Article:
* I had those neighbors, that landlady! (we had different factions calling us on the phone asking details about which other faction may have taken furniture and warning us not to speak to the opposing factions!)

* We had not one but two hound-dogs tied up on the terrace below, in full cry 23 hours out of 24, and each utility bill was in the name of a different dead relative.

I can't think of another book that made me laugh to the point of tears! This is the REAL ITALY (at least, the real Italy as viewed by an Anglo-Saxon). Priceless for anyone thinking of making the move, or who is interested in a regular "slice of life" that isn't all sunflowers and wine, pasta and mandolins... Also worth reading is the continuation in "An Italian Education" but this one is fresher and funnier.
Comment Was this review helpful to you? Yes No Sending feedback...
Thank you for your feedback. If this review is inappropriate, please let us know.
Sorry, we failed to record your vote. Please try again
26 of 27 people found the following review helpful By Zecon on December 26, 2005
Format: Paperback
Even after having lived in Italy, I remained puzzled by some of my Italian Aunt's eccentricities. For instance, she would stop to pick bitter herbs she saw growing from about anywhere and would be seemingly unaware that this constituted bizarre behavior in America. Reading about how a character in the book named Lucilla would stop to do the same brought pleasant memories back and made it clear to me my Aunt's behavior was really about the incongruities of Italian life. The chapter entitled Discreto, Valido, Relativo best captures these incongruities.

Tim Parks does not describe an idyllic Italian paradise. He captures the beauty, and even some of the warts, of everyday life near Verona. His focus is not on restoration of a country home and learning to cook like a native, but on real life. His insights into Italian politics, baffling bureaucratic behavior, and combative neighbors are fascinating and are conveyed with a lightheartedness this subject merits.

Parks does occasionally show his political colors taking swipes at Margaret Thatcher (the book was written a while back) and showing an affinity for the Green movement. At least for me, those sorts of references are somewhat of a detour to the story that blurred the author's focus.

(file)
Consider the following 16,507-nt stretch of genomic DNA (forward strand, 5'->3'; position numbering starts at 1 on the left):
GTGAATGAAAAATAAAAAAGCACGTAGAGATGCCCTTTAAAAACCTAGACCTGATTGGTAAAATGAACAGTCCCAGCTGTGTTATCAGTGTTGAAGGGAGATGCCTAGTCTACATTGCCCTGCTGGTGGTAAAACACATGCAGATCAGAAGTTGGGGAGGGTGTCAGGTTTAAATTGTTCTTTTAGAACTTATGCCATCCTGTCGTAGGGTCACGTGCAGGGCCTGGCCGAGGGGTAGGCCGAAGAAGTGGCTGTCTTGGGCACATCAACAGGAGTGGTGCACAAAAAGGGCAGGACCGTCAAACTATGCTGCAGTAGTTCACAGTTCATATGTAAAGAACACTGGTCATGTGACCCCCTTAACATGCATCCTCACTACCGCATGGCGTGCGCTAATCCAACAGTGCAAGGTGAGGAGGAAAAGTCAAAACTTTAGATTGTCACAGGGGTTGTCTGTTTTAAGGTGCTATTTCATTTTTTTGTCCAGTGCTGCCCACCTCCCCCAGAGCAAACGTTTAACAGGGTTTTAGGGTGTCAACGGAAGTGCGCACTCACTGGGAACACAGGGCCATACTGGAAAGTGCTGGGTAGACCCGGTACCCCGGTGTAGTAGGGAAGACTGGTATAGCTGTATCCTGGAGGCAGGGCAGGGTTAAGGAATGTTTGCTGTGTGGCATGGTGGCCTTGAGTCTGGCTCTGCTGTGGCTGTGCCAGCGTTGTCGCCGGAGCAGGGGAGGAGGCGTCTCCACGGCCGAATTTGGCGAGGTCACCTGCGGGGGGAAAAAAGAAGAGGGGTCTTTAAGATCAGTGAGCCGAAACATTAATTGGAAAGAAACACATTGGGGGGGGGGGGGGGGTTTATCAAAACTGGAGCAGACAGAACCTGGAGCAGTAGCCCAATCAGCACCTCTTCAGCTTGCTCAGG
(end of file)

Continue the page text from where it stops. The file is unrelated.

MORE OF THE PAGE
Comment Was this review helpful to you? Yes No Sending feedback...
Thank you for your feedback. If this review is inappropriate, please let us know.
Sorry, we failed to record your vote. Please try again
29 of 33 people found the following review helpful By Yahtzee! VINE VOICE on July 26, 2004
Format: Paperback
An honest and REAL account of life just beneath the surface. This book brought me back to what it was like to deal with the endless stamps (francobolli) to make receipts "official" and the endless beaurocracy you find if you live in Italy. Anything more than a tourist (ie--if you plan an extended stay) you need to read this book, otherwise, like my poor room-mate and friend suffered, you will be blown away by what we, as Americans, consider a lack of efficiency, corruption, or just backwards thinking. Parks explains the motivation for such silly things so that we may see them for what they really are. I wish I had read this book BEFORE I went to live in Florence for a year and a half...I would have been less surpised by some of the ridiculous things that occurred~!
Comment Was this review helpful to you? Yes No Sending feedback...
Thank you for your feedback. If this review is inappropriate, please let us know.
Sorry, we failed to record your vote. Please try again
15 of 16 people found the following review helpful By Gary Anderson on September 25, 2005
Format: Paperback
I'm an American living in Italy, on Sicily. I enjoyed this book; Tim Parks nicely describes Italians doing what they naturally do. Italy is a prosperous country where most things seem to go awry. The chapter DISCRETO, VALIDO, RELATIVO sums it all up. Even the things that are worth doing (valido), and done well (discreto) have a fatal, RELATIVE flaw that cancels the first two. This paradox comes so naturally to natives that it must seem odd to Italians that foreigners need an explanation.

THE ITALIANS, by Luigi Barzini, also tries to explain why Italians are the (wonderful) way they are.
Comment Was this review helpful to you? Yes No Sending feedback...
Thank you for your feedback. If this review is inappropriate, please let us know.
Sorry, we failed to record your vote. Please try again

Product Images from Customers

Most Recent Customer Reviews

Search
ARRAY(0xa4bc824c)